completing said Internet Protocol session; and
transferring, over said peer-to-peer wireless network, said first session log and said second session log to a remote session log database.
10. A wireless communication station comprising:
a transceiver configured to send and receive data over a peer-to-peer wireless network;
a processor coupled to said transceiver; said processor configured to:
send, via said transceiver, an Internet Protocol communication session request over said peer-to-peer wireless network;
receive, via said transceiver, in response to said session request, a data packet comprising an initial timestamp and an initial packet sequence number;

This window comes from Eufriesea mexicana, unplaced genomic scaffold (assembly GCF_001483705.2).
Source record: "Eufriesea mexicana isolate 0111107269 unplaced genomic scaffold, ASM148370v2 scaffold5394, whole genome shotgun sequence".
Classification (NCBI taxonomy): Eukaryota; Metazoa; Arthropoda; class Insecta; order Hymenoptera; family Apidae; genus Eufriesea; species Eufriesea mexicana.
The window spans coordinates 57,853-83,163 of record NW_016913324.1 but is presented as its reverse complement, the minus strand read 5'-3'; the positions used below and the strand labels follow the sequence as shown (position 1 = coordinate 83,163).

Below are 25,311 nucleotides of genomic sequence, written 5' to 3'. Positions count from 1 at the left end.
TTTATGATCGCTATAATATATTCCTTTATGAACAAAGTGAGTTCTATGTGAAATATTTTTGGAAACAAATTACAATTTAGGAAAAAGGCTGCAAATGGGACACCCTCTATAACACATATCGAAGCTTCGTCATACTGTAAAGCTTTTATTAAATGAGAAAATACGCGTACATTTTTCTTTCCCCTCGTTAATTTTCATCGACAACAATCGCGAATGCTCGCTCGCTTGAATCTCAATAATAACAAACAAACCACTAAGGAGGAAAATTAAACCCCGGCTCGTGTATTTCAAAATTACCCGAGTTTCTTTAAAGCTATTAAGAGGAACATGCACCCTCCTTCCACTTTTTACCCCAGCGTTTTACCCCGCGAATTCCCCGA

establish an Internet Protocol session in response to receiving said data packet;
add elapsed time to said initial timestamp and an incremented packet sequence number to transmitted data packets;
record a time duration for said Internet Protocol communication session, based on said initial timestamp and said elapsed time for said transmitted data packets to a local session log;
complete said Internet Protocol session; and
transfer, via said transceiver, over said peer-to-peer wireless network, said local session log to a remote session log database.
11. The wireless communication station of claim 10, further comprising:
a secured memory component coupled to said processor and configured to store said local session log.
12. The wireless communication station of claim 10, wherein said processor further comprises a call management component and wherein said processor is further configured to:
add elapsed time to a call management message;
send, via said transceiver, said call management message; and
measure talk time duration based on voice packets transmitted from and received by said transceiver.